We see too many leaders fail to communicate and avoid conversations all together. Fear stops them dead in their tracks and they Shut Up or Save it Up!
What fears? More specifically, respondents in our survey, shared that they fear being wrong, as well as being punished, disliked, labeled, and want to refrain from hurting others. Some feel they may not have the appropriate authority or fail to see the possibility of reaching a positive result from raising certain issues and often see confrontation as an exercise in futility. While other leaders have little problem in voicing their opinions—they do so forcefully with aggression—others may convey their objectives in a rather firm and blunt way. Some leaders passively approach subjects in a fragile, tentative, or hesitant way or tread so carefully that they confuse people with their concealed or sarcastic approaches.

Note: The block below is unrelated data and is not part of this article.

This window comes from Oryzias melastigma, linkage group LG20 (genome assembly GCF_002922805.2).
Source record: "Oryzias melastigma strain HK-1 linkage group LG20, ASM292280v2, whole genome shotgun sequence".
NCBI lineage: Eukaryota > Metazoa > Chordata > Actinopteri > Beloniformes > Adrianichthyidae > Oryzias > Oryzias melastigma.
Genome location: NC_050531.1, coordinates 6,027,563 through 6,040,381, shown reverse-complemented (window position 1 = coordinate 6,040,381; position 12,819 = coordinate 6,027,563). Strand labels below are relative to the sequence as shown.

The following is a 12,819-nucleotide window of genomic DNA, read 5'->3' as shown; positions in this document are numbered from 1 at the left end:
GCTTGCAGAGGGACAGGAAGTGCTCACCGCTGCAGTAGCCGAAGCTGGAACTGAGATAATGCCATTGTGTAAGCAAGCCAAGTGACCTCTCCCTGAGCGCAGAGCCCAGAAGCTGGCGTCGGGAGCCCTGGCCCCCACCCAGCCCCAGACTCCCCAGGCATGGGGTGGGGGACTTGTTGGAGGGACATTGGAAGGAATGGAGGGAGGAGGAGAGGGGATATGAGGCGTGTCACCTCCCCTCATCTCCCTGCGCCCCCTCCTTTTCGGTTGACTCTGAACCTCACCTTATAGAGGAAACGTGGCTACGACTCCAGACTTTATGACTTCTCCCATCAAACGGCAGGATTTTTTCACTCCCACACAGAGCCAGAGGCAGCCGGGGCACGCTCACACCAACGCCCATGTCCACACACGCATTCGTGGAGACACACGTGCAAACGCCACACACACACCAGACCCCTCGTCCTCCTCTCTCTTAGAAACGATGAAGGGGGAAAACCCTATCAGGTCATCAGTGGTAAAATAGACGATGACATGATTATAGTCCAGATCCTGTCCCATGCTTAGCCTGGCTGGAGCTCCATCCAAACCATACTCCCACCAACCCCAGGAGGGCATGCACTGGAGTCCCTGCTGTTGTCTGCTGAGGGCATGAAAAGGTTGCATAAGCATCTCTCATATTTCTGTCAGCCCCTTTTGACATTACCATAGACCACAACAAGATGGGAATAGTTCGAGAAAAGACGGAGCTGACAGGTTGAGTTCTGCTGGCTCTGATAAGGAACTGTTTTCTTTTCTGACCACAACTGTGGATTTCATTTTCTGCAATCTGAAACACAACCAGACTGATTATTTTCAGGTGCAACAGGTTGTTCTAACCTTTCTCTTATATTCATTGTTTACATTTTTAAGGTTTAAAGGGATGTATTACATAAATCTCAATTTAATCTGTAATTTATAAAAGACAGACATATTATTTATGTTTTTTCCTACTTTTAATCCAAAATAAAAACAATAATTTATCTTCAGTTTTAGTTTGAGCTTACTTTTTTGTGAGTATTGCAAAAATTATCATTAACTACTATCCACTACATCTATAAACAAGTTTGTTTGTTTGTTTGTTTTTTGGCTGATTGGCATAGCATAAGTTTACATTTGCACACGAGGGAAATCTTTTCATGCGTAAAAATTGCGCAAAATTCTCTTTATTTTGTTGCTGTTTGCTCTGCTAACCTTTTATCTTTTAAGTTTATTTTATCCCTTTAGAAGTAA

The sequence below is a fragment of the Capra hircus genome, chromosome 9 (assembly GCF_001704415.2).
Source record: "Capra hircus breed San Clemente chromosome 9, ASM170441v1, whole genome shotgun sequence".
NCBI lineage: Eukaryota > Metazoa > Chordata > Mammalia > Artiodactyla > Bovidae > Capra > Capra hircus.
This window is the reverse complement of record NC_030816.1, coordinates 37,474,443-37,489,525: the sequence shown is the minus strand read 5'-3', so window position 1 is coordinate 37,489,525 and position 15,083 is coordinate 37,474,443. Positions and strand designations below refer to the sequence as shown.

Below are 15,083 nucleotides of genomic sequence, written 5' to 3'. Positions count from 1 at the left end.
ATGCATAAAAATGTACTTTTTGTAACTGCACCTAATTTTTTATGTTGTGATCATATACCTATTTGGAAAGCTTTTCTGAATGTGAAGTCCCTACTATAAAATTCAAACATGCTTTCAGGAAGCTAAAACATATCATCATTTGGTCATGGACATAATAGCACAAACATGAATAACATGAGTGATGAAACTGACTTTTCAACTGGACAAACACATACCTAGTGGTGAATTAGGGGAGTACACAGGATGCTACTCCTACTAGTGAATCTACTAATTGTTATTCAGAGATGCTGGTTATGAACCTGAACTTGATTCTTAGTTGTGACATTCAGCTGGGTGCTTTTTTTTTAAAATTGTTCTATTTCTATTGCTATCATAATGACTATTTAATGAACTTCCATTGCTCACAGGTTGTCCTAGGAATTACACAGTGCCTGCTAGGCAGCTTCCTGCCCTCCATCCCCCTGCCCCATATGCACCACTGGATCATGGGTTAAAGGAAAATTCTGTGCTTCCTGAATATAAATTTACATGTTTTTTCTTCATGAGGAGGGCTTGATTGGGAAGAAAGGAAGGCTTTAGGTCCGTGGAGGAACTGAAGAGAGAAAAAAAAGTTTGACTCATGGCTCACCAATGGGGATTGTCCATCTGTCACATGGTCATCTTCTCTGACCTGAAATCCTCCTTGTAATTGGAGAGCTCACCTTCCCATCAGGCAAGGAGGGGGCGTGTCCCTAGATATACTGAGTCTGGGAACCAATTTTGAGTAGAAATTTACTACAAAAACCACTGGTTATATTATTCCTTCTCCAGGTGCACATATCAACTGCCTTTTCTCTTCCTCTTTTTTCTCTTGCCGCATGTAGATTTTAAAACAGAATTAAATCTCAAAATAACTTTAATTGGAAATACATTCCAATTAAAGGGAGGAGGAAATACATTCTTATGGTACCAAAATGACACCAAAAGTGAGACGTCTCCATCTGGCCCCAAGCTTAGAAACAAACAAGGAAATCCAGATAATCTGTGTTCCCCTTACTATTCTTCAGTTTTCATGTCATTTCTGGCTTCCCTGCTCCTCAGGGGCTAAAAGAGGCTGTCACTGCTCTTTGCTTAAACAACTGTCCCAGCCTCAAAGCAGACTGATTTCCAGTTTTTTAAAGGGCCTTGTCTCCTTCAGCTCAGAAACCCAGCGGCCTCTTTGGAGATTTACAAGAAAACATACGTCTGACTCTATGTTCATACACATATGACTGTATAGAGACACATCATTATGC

>When a conversation is in full force, the objective is clear, points are made and heard, and resolution is accomplished.
However our ongoing research identified quite a lot of ways difficult conversations disintegrate: Rather than Talk it Up skillfully, some people tend to use sweeping statements, get stuck in blame, or make threats. Others become evasive with their answers, withholding information and talking around issues or diverting conversations to other topics.